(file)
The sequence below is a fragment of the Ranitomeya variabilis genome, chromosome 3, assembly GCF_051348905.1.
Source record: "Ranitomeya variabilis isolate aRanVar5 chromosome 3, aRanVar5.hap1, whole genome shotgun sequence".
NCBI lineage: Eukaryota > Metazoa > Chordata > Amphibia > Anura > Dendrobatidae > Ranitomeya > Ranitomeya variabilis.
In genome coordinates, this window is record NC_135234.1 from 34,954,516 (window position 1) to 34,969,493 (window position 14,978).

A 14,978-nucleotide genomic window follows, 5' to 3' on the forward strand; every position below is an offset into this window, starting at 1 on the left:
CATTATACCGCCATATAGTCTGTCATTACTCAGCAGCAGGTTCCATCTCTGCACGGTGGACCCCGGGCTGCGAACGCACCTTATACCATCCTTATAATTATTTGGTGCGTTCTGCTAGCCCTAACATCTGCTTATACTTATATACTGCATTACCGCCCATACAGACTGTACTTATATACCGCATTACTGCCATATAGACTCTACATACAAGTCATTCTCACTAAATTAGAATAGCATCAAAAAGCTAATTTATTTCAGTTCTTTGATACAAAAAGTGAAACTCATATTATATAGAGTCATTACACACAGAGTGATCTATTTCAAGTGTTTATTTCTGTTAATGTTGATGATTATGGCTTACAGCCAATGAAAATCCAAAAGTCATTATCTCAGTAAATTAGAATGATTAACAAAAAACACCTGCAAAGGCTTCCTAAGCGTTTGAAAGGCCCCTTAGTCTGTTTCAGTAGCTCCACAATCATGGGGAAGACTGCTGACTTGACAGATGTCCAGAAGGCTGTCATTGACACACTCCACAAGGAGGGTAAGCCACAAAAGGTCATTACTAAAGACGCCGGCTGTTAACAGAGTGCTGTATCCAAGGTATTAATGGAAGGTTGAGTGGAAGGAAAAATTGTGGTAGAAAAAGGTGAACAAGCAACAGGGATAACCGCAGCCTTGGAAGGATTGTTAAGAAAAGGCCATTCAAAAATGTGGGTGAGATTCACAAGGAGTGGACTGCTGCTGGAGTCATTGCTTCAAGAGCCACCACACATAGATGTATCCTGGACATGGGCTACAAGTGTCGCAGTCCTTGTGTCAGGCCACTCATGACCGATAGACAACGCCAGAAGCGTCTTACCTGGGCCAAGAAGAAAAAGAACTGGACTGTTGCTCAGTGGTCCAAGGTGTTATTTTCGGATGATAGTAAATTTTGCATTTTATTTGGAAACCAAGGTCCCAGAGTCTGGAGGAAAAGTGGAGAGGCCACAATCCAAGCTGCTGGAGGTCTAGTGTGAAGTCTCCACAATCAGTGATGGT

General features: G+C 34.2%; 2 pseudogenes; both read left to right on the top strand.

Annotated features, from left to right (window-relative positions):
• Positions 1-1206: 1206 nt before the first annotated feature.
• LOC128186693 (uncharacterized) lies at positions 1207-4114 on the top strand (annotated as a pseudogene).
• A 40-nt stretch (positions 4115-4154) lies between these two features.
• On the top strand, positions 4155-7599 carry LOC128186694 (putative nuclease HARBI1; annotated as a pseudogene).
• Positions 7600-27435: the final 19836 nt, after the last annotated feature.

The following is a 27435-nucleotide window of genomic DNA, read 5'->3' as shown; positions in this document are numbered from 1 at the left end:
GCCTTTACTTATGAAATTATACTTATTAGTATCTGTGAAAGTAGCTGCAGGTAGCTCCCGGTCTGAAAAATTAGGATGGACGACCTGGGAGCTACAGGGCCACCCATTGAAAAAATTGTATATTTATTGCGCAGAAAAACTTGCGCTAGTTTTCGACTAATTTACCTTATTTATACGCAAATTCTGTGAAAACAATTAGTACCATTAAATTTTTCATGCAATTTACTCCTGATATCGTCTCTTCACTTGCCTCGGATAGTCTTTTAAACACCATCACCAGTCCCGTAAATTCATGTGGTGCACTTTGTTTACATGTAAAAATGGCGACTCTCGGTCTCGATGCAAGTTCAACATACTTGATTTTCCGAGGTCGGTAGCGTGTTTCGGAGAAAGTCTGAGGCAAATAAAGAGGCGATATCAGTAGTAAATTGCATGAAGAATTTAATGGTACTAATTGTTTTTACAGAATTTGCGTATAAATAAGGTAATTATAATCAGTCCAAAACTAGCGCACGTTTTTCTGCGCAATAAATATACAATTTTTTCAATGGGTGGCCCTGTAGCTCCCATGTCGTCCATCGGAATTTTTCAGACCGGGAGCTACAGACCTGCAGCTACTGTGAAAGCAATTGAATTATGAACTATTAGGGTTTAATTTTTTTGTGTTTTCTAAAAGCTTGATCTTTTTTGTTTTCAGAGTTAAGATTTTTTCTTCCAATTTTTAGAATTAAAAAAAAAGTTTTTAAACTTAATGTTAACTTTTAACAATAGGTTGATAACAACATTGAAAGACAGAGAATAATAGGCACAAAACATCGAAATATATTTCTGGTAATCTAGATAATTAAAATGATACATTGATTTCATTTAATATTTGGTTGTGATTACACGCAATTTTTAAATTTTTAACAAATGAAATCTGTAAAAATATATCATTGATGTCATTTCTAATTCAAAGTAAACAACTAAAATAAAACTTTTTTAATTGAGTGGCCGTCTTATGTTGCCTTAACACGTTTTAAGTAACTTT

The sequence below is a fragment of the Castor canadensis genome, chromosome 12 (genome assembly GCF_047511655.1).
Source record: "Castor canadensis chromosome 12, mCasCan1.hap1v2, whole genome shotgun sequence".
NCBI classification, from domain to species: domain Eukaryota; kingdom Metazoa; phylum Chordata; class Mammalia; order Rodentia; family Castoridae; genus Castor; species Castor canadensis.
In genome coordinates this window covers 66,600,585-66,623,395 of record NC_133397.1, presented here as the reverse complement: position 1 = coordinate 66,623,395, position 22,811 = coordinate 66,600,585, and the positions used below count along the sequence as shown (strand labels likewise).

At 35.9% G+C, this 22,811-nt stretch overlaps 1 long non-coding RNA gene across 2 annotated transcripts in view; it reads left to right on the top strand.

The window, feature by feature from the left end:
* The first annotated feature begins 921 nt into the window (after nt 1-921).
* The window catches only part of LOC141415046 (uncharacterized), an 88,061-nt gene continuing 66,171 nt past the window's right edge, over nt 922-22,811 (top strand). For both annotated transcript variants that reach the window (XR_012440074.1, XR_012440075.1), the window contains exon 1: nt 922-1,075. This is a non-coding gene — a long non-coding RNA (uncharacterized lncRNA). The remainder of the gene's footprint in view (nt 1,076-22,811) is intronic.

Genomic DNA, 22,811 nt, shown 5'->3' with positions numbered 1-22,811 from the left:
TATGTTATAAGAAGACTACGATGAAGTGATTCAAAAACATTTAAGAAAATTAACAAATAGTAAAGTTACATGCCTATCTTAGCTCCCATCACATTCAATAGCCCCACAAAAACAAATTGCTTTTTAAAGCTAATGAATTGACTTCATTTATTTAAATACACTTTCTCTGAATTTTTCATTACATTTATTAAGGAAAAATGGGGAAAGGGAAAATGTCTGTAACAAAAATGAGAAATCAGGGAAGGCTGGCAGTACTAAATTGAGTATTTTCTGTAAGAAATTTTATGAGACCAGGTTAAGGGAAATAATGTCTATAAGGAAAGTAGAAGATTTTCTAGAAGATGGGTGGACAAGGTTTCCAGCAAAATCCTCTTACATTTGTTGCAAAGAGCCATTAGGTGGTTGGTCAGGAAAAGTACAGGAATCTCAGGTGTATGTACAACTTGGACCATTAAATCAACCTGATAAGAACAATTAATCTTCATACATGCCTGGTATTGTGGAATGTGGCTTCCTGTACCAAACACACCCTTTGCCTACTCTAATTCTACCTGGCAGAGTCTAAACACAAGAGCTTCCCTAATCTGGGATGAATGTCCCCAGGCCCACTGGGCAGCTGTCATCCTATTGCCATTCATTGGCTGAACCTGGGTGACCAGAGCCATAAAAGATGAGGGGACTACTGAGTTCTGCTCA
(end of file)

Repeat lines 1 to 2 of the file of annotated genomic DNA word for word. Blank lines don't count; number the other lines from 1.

The sequence below is a fragment of the Ranitomeya variabilis genome, chromosome 3, assembly GCF_051348905.1.
Source record: "Ranitomeya variabilis isolate aRanVar5 chromosome 3, aRanVar5.hap1, whole genome shotgun sequence".